Yikes, it’s been a while guys. Sorry for being such a blogger recluse.
I had a bit of a freak out recently. It was this weird period spanning a few hours where I was convinced I’d wasted my twenties: on being insecure, on working in a callcentre, on never losing the weight I always wanted to lose, on just putting things off (keeping in mind that I’m 28, I’m still in my twenties, even if the end is looming ever closer).
It hasn’t exactly come from nowhere. A lot of my friends have gotten engaged this year, moved in with their boyfriends or moved on to bigger and better things, and cities, and jobs. Me? My life has went through more than a few upheavals and changes in the past few years. Most of them have have been for the best. The new job, the lovely apartment, the new friends and new opportunities. I’ve not been left behind. I’m not floundering. But for a tiny, little while, I felt like I was.
It was a bleak. It was an unexpected. I was having a quiet weekend. Something I’d been looking forward to for absolutely ages. November to February have seen me be absolutely crazy busy: between work, and social obligations, Christmas and birthdays, I haven’t had a lot of time to just sit back and breathe. So I was really excited that I had this little oasis of calm in the middle of it all. I was going to clean, do laundry, catch up on my reading and writing. I love weekends like that, the ones that are all about me and what I want to do, with no obligations or expectations from anyone else.
So, on a Friday evening, when I should have been deciding what film to watch and relishing going to bed early, I was overcome with this awful sense of dread. I started to feel like I was behind in my life. I had spent too long living at home. I had moved back to Belfast too late and all of my friends had moved away, or moved on. I was in my late twenties and sitting in on a Friday night, and I was, all of a sudden, a little bit afraid that I was going to die alone.
Which is ridiculous. I know this. I know that I needed that year and a half post PGCE to recover from a really stressful period and figure out what I wanted to do next. I wouldn’t take back that time. I wouldn’t do it differently, because I made a few great friends and gained some much needed perspective. Ok, maybe I could have started exercising and eating healthier sooner, but I can’t change the past, and hey, I’m doing all of that now (27lb and counting).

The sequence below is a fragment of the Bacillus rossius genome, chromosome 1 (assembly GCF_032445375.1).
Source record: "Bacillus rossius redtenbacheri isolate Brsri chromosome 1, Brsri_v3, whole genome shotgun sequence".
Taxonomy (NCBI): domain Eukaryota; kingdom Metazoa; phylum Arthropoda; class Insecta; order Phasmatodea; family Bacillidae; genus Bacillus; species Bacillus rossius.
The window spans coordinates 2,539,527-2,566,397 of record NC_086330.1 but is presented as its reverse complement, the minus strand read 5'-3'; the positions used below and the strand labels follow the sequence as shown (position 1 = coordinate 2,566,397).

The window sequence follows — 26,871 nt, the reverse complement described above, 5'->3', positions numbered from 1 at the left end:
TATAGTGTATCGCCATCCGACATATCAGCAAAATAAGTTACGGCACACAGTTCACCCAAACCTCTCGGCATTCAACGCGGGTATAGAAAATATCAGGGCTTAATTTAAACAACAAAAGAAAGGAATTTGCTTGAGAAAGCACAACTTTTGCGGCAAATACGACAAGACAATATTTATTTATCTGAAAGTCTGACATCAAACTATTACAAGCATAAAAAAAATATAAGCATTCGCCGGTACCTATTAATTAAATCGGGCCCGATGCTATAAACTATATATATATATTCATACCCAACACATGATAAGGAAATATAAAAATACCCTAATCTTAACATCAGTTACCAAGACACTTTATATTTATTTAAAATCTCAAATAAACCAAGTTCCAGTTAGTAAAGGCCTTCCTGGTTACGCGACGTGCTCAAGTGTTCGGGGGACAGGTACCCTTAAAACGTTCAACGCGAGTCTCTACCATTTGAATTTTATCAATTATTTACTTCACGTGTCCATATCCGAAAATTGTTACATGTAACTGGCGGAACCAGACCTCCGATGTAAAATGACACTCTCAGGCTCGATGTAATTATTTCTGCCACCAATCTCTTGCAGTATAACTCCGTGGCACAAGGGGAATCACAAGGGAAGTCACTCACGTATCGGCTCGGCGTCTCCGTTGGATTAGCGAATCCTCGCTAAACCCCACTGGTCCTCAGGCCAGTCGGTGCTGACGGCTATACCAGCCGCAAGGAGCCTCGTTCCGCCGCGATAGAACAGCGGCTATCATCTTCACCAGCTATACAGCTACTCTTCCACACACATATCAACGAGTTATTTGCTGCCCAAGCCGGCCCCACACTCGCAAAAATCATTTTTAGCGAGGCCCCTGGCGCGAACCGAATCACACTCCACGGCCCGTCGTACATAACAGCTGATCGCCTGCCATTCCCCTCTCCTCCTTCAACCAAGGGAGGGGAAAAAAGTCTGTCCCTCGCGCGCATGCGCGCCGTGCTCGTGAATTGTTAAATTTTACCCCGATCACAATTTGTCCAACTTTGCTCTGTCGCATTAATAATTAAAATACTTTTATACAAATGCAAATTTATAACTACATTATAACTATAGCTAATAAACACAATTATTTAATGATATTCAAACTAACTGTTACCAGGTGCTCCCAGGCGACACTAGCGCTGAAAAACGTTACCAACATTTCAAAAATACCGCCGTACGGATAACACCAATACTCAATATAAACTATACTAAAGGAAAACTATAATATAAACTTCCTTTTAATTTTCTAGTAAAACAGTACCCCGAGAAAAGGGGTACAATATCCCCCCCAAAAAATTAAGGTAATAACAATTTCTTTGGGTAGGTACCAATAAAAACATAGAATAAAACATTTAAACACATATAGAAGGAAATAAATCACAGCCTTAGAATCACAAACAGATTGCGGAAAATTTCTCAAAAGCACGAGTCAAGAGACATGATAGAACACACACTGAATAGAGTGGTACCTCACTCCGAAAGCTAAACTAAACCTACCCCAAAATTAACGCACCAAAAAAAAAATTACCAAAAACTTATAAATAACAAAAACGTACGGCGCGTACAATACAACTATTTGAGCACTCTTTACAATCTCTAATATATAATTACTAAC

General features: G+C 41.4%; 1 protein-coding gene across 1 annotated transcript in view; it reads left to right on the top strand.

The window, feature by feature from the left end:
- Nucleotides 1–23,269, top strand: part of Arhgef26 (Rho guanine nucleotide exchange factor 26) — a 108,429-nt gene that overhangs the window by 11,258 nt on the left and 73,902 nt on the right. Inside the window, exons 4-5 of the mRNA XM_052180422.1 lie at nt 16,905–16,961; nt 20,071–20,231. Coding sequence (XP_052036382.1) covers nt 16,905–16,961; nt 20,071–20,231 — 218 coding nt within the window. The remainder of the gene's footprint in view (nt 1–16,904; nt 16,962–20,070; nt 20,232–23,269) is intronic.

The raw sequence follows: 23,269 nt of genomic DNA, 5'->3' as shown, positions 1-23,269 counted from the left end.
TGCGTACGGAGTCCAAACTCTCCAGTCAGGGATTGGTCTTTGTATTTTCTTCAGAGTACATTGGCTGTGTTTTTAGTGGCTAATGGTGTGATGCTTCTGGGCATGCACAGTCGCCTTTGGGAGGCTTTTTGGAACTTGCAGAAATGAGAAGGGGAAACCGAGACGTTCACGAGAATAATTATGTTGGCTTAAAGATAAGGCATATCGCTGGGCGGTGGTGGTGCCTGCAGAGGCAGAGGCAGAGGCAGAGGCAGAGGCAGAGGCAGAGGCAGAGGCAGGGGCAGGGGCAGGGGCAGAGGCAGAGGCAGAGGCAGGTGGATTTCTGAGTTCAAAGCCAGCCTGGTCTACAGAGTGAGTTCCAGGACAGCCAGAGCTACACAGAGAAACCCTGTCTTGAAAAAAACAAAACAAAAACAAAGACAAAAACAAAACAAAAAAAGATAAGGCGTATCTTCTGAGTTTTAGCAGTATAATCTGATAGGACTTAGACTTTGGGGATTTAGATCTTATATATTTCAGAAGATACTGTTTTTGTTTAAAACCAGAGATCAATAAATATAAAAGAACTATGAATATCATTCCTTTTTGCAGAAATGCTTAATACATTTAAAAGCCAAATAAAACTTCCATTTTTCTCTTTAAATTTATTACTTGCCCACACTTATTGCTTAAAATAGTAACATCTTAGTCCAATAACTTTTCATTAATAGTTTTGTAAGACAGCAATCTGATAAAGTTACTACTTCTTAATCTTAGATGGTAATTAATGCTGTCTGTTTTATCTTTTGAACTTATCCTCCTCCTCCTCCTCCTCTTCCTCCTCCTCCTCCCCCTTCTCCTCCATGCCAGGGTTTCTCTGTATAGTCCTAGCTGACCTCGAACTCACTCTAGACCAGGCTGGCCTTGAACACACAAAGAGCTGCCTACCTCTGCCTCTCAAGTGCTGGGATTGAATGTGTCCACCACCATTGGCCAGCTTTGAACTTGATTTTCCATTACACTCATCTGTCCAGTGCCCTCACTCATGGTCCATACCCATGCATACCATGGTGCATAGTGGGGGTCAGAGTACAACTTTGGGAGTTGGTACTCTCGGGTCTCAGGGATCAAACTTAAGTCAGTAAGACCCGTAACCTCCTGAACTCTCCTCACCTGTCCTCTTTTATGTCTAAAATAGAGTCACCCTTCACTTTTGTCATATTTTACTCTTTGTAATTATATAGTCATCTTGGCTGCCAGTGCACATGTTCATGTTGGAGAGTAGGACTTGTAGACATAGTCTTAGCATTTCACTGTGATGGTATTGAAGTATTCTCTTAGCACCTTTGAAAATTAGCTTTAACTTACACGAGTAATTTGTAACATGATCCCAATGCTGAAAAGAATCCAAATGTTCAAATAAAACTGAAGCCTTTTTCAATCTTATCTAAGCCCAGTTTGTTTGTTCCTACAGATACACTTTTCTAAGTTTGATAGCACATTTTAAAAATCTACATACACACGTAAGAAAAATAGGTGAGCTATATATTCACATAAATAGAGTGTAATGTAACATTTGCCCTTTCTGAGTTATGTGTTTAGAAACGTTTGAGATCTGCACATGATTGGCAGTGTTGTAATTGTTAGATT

And Belfast? Belfast is not the same place it was when I was in University. I’m not a student anymore and as nostalgic as I am for those days, I don’t want that lifestyle anymore. I’m ok with that.
Yes, a few of my closest friends are getting married and that is terrifying. Yes, a part of me feels like I might be left behind in that sense. But I am far too young to consider myself ‘done’. I’m not going to die alone, and I’d rather be alone right now than settle. I mean, yeah, maybe I need to throw myself into dating more (how do people date these days? Is it all online? It feels that way). I have other things to do for the time being. Like be excited for the wonderful things that are happening to me, and the wonderful things that are happening to those closest to me. Maybe our wonderful things aren’t the same kind of wonderful, but I’m genuinely looking forward to going through them together.
I guess what I’m really saying here is that it doesn’t matter that you (and I) don’t have all of our shit together quite yet. It’s ok if you’re in a great relationship but haven’t got your career on track. It’s fine if your career is finally going where you want it to, but you haven’t been on a date in forever. If you’re alone and you don’t know what you want to do with your life, that’s cool too, you’ll get there.
(If you have all of the above: brilliant! Well done! I’m simultaneously a little bit jealous and happy for you).
What we need to do is get past this myth that your twenties are carefree and fun and together (thanks social media and pop culture). Sometimes they’re not. Sometimes you feel a little bit broken and confused and exhausted by them. I’ve never, not once, spoken to someone in their thirties who hasn’t said that their twenties were hard. That they struggled. That they doubted. I don’t have a single friend who has it all yet. My brother turned thirty a month ago and it is literally only in the past year that his life has come together in a way that makes him ridiculously happy. And just to put this in context: on his twenty-ninth birthday he left his phone in a taxi, had just broken up with his boyfriend a few months before hand and threw his car keys at a wall (sorry James, if you’re reading this, but I feel context is important here).
So girls, guys, it’s going to be ok. We got this.